What Is It?What you can get here is the "Manusized" version of the mapit program, and "Manusized" .ps template files.
Manusized maps incorporate two improvements over non-Manusized version:
How It Came To BeI originally created this version of mapit to assist in the display of the Payola variant games that I run, since it is more common in those games to have unusual ownership situations (stuff like Turkey owning Liverpool, Paris, Ankara, and nothing else, despite his three units being in Ukraine, North Africa, and Prussia).
But of course, the colored supply center dot feature is very handy even in non-Payola games, and so I was often urged to "release" my version to the public. I resisted this at first because the code was kind of jammed into the released Mapit program code (more important, my Manusized mapit program had become incompatible with some of the existing mapit .ps files, attempting to color all SC's, even when it was fed .ps files that did not know how to do so).
Enter Thomas Kuhlmann, who begged me for the code, and then helped me make it backward compatible to the pre-existing (non-Manusized) .ps files. At that point, the code (thanks to Thomas) detected when you were using a Manusized map file, and only attempted to color the supply centers if you were indeed using such a Manusized file (the backward compatibility problem.
And Then...Much later, as part of the development of the DPjudge, I completely rewrote mapit (which was written in the C programming language) in Python as a separate but integrated module for the DPjudge. This module, called dpmap, also serves as a standalone executable just as the mapit program did, and this is the Manusized map-maker program that I now have available for download here. Over the years, with the DPjudge's mapmaking needs growing, the Python version was enhanced, and the C language one wasn't. For this reason, the C code is no longer available for download here.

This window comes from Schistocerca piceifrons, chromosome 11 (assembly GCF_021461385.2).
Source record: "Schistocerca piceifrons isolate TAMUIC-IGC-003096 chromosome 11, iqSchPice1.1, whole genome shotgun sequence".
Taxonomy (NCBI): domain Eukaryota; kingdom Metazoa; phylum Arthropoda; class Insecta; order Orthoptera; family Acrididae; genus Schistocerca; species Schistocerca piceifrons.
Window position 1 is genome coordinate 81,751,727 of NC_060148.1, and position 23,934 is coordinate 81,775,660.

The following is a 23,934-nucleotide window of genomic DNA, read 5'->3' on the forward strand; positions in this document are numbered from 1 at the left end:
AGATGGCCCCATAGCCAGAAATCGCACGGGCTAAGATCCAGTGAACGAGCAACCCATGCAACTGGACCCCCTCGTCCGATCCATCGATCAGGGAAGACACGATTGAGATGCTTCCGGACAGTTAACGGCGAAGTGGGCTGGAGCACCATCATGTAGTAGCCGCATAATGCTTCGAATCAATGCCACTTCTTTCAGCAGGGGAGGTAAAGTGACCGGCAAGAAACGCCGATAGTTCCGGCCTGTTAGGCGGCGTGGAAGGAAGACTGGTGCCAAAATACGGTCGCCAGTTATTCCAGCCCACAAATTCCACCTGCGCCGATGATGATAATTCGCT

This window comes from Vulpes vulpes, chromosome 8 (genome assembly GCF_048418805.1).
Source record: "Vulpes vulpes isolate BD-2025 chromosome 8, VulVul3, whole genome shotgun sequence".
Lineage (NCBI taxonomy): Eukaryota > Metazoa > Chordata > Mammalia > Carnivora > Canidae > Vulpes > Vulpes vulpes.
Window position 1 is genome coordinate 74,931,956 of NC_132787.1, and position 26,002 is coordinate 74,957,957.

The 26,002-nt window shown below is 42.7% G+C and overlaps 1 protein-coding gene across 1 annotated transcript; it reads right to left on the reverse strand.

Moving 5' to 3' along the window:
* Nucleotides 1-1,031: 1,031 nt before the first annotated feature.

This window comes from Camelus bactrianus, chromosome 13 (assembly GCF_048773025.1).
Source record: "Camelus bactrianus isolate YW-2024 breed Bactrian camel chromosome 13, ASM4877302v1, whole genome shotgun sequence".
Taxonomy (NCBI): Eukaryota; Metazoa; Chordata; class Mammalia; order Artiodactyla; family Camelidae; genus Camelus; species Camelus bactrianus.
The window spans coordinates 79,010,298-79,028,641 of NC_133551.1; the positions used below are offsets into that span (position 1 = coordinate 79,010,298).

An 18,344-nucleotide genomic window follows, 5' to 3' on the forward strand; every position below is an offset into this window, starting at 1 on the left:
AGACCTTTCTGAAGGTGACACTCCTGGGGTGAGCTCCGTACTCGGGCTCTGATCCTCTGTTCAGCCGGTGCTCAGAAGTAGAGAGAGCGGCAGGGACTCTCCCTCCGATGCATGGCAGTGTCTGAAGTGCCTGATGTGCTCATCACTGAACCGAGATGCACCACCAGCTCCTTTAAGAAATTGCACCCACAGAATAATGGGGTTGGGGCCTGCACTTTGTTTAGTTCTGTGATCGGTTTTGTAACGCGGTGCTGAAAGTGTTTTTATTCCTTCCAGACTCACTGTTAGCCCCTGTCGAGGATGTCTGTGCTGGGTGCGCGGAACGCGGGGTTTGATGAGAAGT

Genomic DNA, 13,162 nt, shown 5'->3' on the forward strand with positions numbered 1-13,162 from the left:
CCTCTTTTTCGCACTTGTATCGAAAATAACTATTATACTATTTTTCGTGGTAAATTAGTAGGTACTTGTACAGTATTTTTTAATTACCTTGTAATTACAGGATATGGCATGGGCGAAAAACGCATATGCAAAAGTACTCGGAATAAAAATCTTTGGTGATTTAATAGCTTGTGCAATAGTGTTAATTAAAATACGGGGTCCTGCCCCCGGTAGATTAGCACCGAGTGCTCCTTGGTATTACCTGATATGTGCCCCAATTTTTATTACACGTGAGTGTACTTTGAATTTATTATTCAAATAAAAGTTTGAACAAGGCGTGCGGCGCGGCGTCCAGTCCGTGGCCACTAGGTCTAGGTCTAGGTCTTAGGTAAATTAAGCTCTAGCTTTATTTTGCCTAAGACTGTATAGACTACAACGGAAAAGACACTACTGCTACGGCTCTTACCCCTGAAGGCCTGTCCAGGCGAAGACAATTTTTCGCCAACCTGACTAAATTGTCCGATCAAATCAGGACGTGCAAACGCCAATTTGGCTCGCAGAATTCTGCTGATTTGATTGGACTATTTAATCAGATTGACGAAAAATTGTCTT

The dpmap program requires Manusized .ps files for input, so it lacks all the parameter bells and whistles added by Thomas to the C language mapit program. Even so, dpmap is now much more full-featured than mapit was. I like it much much better and you probably will too. If you do not have a Python interpreter to support your running it, let me know; I will put a compiled version up here for people like you.
The Manusized MapsBy now you have gotten the idea that there is not only new code that makes up the dpmap (Manusized mapit) program, but that (to take advantage of the new features) you also need to feed the program a Manusized .ps map file (that is, different from the version of the .ps file provided with the mapit distribution). So far, I have put together some of the Manusized color map files, and Mario Huys and Juho Snellman have contributed a great many more. For a couple of the ones I created, I just took the .ps file distributed with standard mapit and made changes to its PostScript code. For some of the others, I used -- oh geez, what is it? mapper? mapmaker? one of those David Norman brand products -- to make a map, and then made changes to its PostScript output.
What I'm saying is that if you want to create a Manusized version of a map not listed below, one way to do so is to take the existing mapit map and go to town with its PostScript contents. Going to town isn't all that hard anymore (and someday creating Manusized maps from scratch will be very easy, thanks to programming being created, but that is all I will say). Write me if you need to know how to Manusize a non-Manusized map, although I freely admit that I may just refer you to far more knowledgeable sources, Mario Huys and Juho Snellman, who, as you will see, have created some very beautiful Manusized maps -- both from pre-existing mapit maps, and also from scratch. Thanks, Mario and Juho!!
Okay, with no further ado, here is what you need to get yourself a Manusized mapit. Hold down the Shift key while clicking to save each of these files to your disk. Then they're all yours. Enjoy!
dpmap.py (Python language version)|
Make me a new .ps file (or two, or three...) to add to the collection!